So you’re pregnant – CONGRATULATIONS – BUT, you find you are bombarded with questions and expected to make decisions about booking caregivers, classes, where to have baby and a whole lot more.
It is overwhelming and comes with a whole new language and very quickly you are caught up in ‘the system’ and on the treadmill of that systems ‘agenda’ – all this before you have had any time to think about, or research, what you want for you and your baby. These first few weeks of pregnancy are often associated with tiredness and it is so easy to just go along with whatever is being suggested.
It comes from every angle and everyone, it seems, considers themselves to be an expert, even if they have just one baby. Family has a strong influence, your Mum, sisters, Grandmother, and it is often presented as ‘this is what we do in our family’, e.g. go to a particular doctor/hospital, or worse ‘I had babies this way and so you will be the same’! – WRONG!
Friends give advice, especially those who have recently had a baby. Work colleagues, among them many men voice their advice. Neighbours give advice. G.P.’s give advice as well as the massage therapist, beautician, hairdresser, chiropractor, acupuncturist or any other therapist you may be seeing.
The problem is, it is mostly not advice but STRONGLY WORDED OPINION that is being given. No wonder women are confused, tired and feel like it’s all too hard.
These choices are the most important decisions you will ever make, and each decision is being made on behalf of your unborn baby, and each decision has a direct impact on your pregnancy, labour, birth and your baby. It is important to ‘shop around’ and make the right choices for you and baby. More research is put into the purchase of a house, car or fridge than into choices for birthing.
THE 4 IMPORTANT CHOICES
1. Choose a caregiver – the name given to the person who will ‘care’ for your pregnancy. Your choices are:
• Midwife – most major public hospitals offer a ‘continuity model of care’. In an ideal system this is where you will receive pregnancy care from the same midwife or small team of midwives, who offer pregnancy care, labour and birthing care and post-natal (after baby) care.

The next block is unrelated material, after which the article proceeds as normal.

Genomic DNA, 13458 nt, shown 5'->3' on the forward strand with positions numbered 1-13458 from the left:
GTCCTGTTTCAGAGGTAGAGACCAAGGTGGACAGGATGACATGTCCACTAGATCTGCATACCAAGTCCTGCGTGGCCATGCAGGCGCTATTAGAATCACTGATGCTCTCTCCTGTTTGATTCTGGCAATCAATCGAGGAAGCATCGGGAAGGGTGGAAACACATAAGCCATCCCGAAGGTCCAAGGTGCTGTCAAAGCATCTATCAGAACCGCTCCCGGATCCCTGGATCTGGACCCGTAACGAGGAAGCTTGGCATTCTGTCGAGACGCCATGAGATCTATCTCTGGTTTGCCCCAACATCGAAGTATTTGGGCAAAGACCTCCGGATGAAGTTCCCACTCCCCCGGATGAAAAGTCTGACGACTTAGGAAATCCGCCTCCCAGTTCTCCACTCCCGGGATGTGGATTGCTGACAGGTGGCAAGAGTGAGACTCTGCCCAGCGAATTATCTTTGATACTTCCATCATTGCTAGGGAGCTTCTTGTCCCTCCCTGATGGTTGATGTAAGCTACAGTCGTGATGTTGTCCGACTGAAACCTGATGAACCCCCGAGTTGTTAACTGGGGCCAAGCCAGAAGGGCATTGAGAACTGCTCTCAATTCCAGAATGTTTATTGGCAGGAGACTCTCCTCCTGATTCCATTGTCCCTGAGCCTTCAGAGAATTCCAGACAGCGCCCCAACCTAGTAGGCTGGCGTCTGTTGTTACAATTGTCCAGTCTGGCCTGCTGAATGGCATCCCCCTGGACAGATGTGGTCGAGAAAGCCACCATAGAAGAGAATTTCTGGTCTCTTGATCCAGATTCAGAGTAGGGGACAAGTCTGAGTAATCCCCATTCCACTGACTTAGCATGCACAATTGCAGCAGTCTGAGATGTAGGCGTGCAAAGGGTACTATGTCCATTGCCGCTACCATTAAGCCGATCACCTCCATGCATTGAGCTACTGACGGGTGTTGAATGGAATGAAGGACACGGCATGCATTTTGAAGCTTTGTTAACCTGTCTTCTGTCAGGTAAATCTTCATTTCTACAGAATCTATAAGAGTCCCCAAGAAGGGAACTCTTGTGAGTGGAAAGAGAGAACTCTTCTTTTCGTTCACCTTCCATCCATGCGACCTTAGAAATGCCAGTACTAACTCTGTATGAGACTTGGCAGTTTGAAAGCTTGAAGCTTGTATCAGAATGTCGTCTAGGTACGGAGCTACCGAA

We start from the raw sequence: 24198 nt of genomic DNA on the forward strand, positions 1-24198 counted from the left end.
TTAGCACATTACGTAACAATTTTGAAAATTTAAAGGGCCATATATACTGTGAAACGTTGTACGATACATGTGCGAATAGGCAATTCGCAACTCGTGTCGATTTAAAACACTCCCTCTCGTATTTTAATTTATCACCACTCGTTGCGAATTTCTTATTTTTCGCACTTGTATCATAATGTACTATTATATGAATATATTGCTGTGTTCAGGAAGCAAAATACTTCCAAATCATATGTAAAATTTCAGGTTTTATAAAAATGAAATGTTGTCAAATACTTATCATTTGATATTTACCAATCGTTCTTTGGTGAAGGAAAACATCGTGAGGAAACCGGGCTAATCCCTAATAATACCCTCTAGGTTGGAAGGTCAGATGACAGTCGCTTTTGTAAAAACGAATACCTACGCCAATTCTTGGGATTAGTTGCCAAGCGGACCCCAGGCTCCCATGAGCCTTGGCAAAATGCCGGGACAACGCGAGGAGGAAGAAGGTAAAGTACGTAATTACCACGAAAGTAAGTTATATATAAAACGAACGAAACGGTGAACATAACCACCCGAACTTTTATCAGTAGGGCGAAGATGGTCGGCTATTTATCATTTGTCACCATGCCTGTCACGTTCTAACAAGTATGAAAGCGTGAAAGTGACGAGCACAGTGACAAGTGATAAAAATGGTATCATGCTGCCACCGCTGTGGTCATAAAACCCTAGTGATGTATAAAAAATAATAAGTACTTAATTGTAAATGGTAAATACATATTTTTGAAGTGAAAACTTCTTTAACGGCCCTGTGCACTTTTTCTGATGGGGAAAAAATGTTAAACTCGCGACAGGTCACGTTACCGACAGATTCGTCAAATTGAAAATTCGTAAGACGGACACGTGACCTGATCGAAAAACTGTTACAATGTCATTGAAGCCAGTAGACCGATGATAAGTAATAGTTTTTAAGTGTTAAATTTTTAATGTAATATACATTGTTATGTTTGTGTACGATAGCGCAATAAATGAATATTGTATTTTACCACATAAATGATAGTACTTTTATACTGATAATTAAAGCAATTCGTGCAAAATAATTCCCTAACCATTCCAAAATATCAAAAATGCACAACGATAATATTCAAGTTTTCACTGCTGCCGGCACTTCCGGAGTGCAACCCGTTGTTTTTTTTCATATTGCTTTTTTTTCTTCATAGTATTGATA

• Independent midwife – (homebirth midwife), who also work with a support midwife or part of a small team.
• Some public hospitals have midwives clinic care, where a pregnant woman is seen by the same midwife for her pregnancy care, but will birth in a Delivery Suite where she will be looked after by a different team of midwives.
• Private Obstetrician – a doctor specialising in medicalised birthing
• G.P. – a general practitioner doctor who offers a ‘shared care’ arrangement with the hospital.
2. Choose a place to birth – home or hospital. Your choices are:
• Private hospital – offer only one choice of care, i.e. private obstetrician
• Public hospital – offer different models of care, i.e. private obstetrician, doctor’s clinic, midwives clinic, continuity midwifery model (often referred to as MGP – midwifery group practice), birth centre (midwife led care)
• Homebirth – offer continuity of care with a supportive homebirth midwife
3. Choose a prenatal class – hospital based or independent childbirth educator. Also referred to as antenatal classes, childbirth preparation classes, parenting classes and various other descriptions.
• Hospital based classes often focus on pain management and how to follow the hospital rules and regulations
• Independent childbirth education – generally many options available, with unbiased information and education based on you and your baby and what you want. These prenatal classes allow you to explore options and empower you to be in charge of your pregnancy, labour, birthing and baby.
4. Choose a doula – ESSENTIAL! Meet at least 2 doulas, as early in your pregnancy as possible so you can get to know each other. The RIGHT doula will have a mountain of resources and have the skills to guide you in how to navigate ‘the system’.
TAKE TIME TO DO THIS SHOPPING AROUND and you will be rewarded with an empowering experience and a baby/child who grows up knowing you are always his advocate and protector. It starts with the choices you make in pregnancy.
For detailed information on what questions to ask and what answers you should be getting please refer to